to the Avon Longitudinal Study of Par- EPDS scores was more common in the
ents and Children study. second generation of young pregnant

Hypertension in Pregnancy
Roisin Ryan MB BCh BAO; Fergus McCarthy PhD MSc Dip MRCOG MRCPI

Hypertensive disorders of pregnancy remain a common complication of pregnancy

and a major cause of maternal and perinatal morbidity and mortality worldwide.
Hypertensive disorders range from mild gestational hypertension to early onset
pre-eclampsia which remains a leading cause of maternal death worldwide.
Although there have been major advances in understanding the pathophysiology
of the disease in recent years, interventions to screen for and prevent hypertensive
disorders of pregnancy have had disappointing results. Due to their unpredictable
nature and potential poor outcomes, patients with hypertensive disorders of
pregnancy warrant cautious care including consultant obstetric, neonatal, and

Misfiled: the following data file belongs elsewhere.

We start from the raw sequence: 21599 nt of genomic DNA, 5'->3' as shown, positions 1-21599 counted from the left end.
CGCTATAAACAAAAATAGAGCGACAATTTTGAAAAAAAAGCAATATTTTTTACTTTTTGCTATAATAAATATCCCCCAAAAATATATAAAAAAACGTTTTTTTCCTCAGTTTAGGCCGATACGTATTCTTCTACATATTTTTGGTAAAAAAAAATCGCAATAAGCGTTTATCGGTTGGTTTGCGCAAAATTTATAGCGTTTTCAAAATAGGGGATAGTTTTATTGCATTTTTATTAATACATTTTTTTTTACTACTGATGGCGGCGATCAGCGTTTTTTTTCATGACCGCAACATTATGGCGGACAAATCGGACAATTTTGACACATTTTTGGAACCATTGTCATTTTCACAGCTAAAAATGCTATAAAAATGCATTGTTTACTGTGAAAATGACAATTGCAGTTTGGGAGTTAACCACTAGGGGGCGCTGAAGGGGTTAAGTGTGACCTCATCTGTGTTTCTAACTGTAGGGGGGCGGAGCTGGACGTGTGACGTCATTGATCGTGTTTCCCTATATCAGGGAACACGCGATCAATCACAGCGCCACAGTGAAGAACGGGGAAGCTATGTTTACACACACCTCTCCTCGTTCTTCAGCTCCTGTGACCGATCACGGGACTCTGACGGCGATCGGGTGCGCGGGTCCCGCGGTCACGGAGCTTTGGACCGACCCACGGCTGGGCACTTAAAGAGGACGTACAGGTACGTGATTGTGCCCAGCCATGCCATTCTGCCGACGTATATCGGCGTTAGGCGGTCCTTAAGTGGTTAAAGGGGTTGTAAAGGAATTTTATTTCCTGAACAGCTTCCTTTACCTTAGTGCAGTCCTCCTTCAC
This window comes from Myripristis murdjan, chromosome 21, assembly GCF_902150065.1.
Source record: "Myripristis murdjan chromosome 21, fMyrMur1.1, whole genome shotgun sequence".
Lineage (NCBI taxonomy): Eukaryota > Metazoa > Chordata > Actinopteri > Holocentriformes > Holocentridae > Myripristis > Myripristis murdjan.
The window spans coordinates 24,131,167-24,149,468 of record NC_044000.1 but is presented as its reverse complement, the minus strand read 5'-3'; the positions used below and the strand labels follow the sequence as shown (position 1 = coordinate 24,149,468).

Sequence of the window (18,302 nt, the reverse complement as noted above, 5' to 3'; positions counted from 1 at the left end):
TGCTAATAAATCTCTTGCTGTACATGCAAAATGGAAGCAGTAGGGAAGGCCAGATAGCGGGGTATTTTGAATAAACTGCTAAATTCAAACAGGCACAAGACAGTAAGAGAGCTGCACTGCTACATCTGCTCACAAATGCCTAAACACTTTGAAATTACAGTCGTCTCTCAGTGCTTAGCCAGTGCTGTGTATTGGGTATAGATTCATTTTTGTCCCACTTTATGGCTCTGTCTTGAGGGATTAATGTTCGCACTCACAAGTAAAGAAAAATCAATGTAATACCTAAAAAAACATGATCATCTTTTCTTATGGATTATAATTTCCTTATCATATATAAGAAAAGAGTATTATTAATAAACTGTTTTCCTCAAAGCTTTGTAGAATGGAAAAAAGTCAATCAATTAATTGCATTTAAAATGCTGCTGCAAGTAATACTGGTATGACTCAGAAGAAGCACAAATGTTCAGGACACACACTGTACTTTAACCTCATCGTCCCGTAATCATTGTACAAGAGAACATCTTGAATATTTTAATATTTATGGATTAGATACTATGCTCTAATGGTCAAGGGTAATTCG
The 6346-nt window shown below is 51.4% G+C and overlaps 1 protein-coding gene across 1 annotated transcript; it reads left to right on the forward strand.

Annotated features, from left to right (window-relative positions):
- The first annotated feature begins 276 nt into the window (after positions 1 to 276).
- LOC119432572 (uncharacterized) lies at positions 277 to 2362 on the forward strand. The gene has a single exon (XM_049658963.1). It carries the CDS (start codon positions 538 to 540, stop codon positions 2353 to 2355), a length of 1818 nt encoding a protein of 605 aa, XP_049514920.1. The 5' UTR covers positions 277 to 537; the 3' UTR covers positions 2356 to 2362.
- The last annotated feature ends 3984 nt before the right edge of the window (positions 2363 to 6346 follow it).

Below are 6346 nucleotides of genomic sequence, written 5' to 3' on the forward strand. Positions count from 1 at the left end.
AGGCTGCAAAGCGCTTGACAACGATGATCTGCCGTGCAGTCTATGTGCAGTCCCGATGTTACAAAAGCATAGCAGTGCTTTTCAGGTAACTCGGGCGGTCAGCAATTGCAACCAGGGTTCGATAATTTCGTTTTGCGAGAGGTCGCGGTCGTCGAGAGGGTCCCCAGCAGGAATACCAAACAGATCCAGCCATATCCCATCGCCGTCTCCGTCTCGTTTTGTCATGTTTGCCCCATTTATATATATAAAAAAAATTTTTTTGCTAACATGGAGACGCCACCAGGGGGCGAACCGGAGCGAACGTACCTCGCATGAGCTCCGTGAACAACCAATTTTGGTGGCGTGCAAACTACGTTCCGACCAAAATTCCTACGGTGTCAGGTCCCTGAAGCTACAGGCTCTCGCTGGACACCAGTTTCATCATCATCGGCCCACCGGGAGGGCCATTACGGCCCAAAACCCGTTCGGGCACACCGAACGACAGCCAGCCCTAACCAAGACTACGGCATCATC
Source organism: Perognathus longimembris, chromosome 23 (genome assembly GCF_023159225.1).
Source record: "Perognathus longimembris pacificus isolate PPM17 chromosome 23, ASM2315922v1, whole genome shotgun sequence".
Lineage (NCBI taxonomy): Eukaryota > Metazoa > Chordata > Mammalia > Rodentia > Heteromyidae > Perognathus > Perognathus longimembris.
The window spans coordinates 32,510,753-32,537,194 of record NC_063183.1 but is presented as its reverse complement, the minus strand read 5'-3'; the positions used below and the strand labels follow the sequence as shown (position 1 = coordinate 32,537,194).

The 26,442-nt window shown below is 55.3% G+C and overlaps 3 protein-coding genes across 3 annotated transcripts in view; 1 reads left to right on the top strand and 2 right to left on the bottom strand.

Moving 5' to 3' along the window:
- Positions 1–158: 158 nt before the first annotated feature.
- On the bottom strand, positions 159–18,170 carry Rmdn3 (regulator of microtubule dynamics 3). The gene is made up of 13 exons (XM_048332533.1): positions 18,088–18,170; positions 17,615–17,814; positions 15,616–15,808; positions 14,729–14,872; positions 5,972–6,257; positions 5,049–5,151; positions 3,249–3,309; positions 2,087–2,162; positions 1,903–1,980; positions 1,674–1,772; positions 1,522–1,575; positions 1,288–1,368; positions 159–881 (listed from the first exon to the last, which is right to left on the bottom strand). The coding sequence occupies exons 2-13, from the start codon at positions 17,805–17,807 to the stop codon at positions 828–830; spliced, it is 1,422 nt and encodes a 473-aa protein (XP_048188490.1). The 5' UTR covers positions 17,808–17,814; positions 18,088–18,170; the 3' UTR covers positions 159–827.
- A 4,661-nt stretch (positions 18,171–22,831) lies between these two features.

anaesthetic involvement to optimise both maternal and foetal outcomes.

INTRODUCTION classifies hypertension in pregnancy as

Hypertensive disorders of pregnancy are follows: chronic hypertension, gestational
frequently encountered complications of hypertension, pre-eclampsia de novo, or
pregnancy and have a number of possible superimposed on chronic hypertension;
aetiologies. The International Society for or white coat hypertension. In the United
the Study of Hypertension in Pregnancy Kingdom, the number of maternal deaths

Table 1. Risk Factors for Pre-eclampsia sure (BP) is 160/96 mm Hg. The woman informs
you that she wishes to have another child as she
is now in a new relationship. She also tells you that
Risk factor Unadjusted relative risk
she has heard about a test that she can take which
(95% confidence interval)
will tell you if she will get pre-eclampsia in this
Age ≥40 years, primiparous 1.68 (1.23–2.29)
pregnancy again and would like more information.
Age ≥40 years, multiparous 1.96 (1.34–2.87)
Family history 2.90 (1.70–4.93)
Risk factors and recurrence
Nulliparity 2.91 (1.28–6.61) This patient has multiple risk factors for recur-
Multiple pregnancy 2.93 (2.04–4.21) rence of pre-eclampsia. These include increased
Pre-existing diabetes 3.56 (2.54–4.99) maternal age, poorly controlled chronic hyper-
Pre-pregnancy body mass index ≥35 4.29 (3.52–5.49) tension, previous early onset pre-eclampsia (<34
Previous pre-eclampsia 7.19 (5.85–8.83) weeks’ gestation), raised BMI, family history of